Authored by Dale Nickey:
Jandek – “Houston Saturday (I know I’m Alive)”
Corwood Industries (0813)
Recorded Live at the Free Press Summer Fest June 1, 2013
With Jandek’s last studio release, “The Song of Morgan” in my rear view mirror, I didn’t foresee any immediate Jandek activity on the horizon. Then, along comes the always unassuming parcel from Corwood Industries. Hand printed mailing label in legible sharpie script and old school postage stamps in lieu of dated, metered business indicia.
Jandek’s last studio album was 2013’s “The Song Of Morgan”, a nine CD box set of piano nocturnes; a WTF?-a-thon of truly epic proportions. Jandek followed up with a live double CD, “Athens Saturday” -which I have yet to hear. Now we have “Houston Saturday”, a live album recorded in front of a hometown audience. http://corwoodindustries.com/
“Houston Saturday” is a scant 35:17 in length with only one track listed, the lead and closing song “Excited”. The cover finds our hero descending a stone staircase leading to nowhere but a grassy knoll. Jandek is in full beard and sporting an Ozzie Nelson cardigan and his now familiar black hat. His face gives nothing away. He may be amused or ready to come at the camera fists flying.
The music on “Houston Saturday” was recorded live June 1, 2013 at the Free Press Summer Fest. Not only is the sole track on the album titled, “Excited”, I also discover printed on the back cover of “Houston Saturday” the subtitle – “I know I’m Alive”. The words “I Know I’m Alive” may be some tacit acknowledgment of his ever growing indie iconography; or perhaps his mortality. Just a guess.
The piece starts with a brief drum solo, a good drum solo. Not by Jandek presumably, as musician credits are still verboten on all Corwood releases. However, my engineer’s ear tells me there is a serious attempt at sonic integrity with this recording. Jandek has got himself a damn good rhythm section. Good thing, because we’ve got a thirty five minute stretch of road ahead with no stopping for snacks or bathroom breaks.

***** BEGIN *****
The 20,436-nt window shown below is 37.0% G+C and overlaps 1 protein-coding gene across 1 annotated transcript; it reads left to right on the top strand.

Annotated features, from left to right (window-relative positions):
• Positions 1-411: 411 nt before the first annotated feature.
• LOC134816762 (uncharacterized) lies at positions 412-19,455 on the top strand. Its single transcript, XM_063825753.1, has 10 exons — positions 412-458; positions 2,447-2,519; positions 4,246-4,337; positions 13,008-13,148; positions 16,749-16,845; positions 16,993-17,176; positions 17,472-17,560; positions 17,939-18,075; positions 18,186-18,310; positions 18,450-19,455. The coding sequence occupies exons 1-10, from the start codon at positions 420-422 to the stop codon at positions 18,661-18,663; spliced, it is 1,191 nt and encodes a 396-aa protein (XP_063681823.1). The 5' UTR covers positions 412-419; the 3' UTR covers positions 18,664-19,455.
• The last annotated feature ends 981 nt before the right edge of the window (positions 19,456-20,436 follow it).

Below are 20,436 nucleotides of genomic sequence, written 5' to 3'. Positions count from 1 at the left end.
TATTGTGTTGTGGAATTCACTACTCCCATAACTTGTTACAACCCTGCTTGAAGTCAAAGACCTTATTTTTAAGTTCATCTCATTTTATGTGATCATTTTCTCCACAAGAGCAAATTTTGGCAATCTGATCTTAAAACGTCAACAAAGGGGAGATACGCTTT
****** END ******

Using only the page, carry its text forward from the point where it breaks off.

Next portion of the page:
The man himself crashes his own party about thirty seconds in. The guitar sound is full and gritty. It sits well in the mix. Jandek seems in tune with himself (if nobody else). When listening to Jandek free associate at top volume it helps to think of Jandek’s guitar as a percussion instrument. Jandek has distilled his artistry into something very minimal and highly concentrated. There are no discernible melodies or recognizable chords in evidence, but he does know rhythm. I can’t dismiss the work of an artist who’s been plowing his furrow for 35 years. On “Houston Saturday” he’s dredging up something from a very deep (perhaps toxic) well. It might be slimy and partially decomposed. But then again, it might be a clue to something important or have some other psychoanalytic relevance.
For me, this is loud music meant to be played at low volume. There’s an inner logic to Jandek’s improvisations; a tangled symmetry to the seemingly random brushstrokes he applies to the ensemble sound. To carry the painting analogy one step further, we celebrate visual artists such as Jackson Pollock and Franz Kline; artists who trade in chaotic, non-representative images on canvas. However the public and music critics are much less forgiving of those who do it in sound. Indeed, the Pollock/Jandek nexus makes more sense the more I think about it.